Heart of the Law

Date

Apr 21, 2018

Sermon Series

In the Lord’s Sermon on the Mount (Matthew 5:38-39), Jesus states, “You have heard that it was said, ‘Eye for eye, and tooth for tooth.’ But I tell you, Do not resist an evil person. If someone strikes you on the right cheek, turn to him the other also.” Some believe that Jesus was saying that “eye for an eye” was no longer valid, thus should not be part of our lives. Yet others believe that Jesus was telling His followers that we have wrongly interpreted the principle. Is it possible that He, Jesus, was saying that there was a more noble application to the “eye for an eye” principle than retribution? Could it be that Jesus was not eliminating this long-lasting law, rather He wanted us to get to the “heart” of this law?

Sign up for our email newsletter to receive weekly sermon previews.
Thank you! Check your inbox to verify your subscription.
Oops! Something went wrong while submitting the form.

Dear Downers Church Family:

“This is horrific,” Mahmood Amiry-Moghaddam of the Iran Human Rights group (based in Oslo, Norway) told Newsweek in March of 2015.

The above statement referred to the literal “eye for an eye” punishment that was carried out on an Iranian prisoner in 2015. The man was convicted of blinding and disfiguring another man by throwing acid in his face in 2009.  As a consequence, the prisoner had his left eye gouged out at the Iranian prison. This practice is fairly uncommon yet has legitimate Sharia law basis under the principle called Qasis.

According to the Oxford Islamic Studies, Qasis is defined as, “Retribution. Prescribed in Islamic law for murder, voluntary manslaughter, involuntary killing, intentional physical injury, and unintentional physical injury. In cases of intentional killing and physical injury, the family or victim may waive retribution and exact monetary compensation.” Some define it as “legal retaliation.”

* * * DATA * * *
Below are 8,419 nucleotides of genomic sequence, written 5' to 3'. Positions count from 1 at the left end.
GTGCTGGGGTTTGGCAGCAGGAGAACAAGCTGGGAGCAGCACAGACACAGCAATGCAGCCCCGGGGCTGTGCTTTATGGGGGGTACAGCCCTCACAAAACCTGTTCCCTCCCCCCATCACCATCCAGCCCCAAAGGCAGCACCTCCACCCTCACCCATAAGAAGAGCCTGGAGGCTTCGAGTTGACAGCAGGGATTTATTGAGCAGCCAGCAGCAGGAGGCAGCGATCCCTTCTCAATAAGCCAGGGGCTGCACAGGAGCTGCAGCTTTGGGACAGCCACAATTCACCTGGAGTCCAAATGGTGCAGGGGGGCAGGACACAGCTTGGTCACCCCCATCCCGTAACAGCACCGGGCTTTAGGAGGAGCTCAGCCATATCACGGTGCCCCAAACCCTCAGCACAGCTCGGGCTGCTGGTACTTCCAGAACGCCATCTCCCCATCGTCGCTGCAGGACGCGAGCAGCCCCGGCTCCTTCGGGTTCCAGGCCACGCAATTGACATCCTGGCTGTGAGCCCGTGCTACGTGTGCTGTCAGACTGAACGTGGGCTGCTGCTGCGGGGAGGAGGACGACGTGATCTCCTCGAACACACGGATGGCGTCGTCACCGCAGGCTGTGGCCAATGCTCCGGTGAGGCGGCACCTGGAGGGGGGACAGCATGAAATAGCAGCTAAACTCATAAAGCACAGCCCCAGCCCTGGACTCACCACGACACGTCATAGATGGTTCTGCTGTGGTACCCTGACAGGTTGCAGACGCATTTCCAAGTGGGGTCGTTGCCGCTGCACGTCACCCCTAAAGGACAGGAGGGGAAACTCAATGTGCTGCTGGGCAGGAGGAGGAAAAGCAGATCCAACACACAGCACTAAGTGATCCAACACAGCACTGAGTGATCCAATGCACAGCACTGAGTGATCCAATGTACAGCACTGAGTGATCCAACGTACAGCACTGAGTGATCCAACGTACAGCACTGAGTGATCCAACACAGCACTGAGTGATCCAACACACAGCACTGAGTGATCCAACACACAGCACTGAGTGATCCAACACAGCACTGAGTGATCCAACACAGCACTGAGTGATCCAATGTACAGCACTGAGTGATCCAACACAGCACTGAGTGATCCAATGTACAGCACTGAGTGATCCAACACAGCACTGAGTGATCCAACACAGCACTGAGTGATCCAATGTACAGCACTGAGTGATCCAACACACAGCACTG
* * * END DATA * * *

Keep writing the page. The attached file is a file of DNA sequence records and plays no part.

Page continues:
Most Semitic people have origins with this principle of "life for a life," "eye for an eye," and "tooth for a tooth." The practicality of the principle has evolved over the years. Most applications in the modern day are monetary compensation. Yet certain circumstances might allow the literal application of taking an "eye for an eye" that was lost.

In the Lord’s Sermon on the Mount (Matthew 5:38-39), Jesus states, “You have heard that it was said, ‘Eye for eye, and tooth for tooth.’ But I tell you, Do not resist an evil person. If someone strikes you on the right cheek, turn to him the other also.” Some believe that Jesus was saying that “eye for an eye” was no longer valid, thus should not be part of our lives. Yet others believe that Jesus was telling His followers that we have wrongly interpreted the principle. Is it possible that He, Jesus, was saying that there was a more noble application to the “eye for an eye” principle than retribution? Could it be that Jesus was not eliminating this long-lasting law, rather He wanted us to get to the “heart” of this law?

Pastor Kent

Listen to all sermons on the go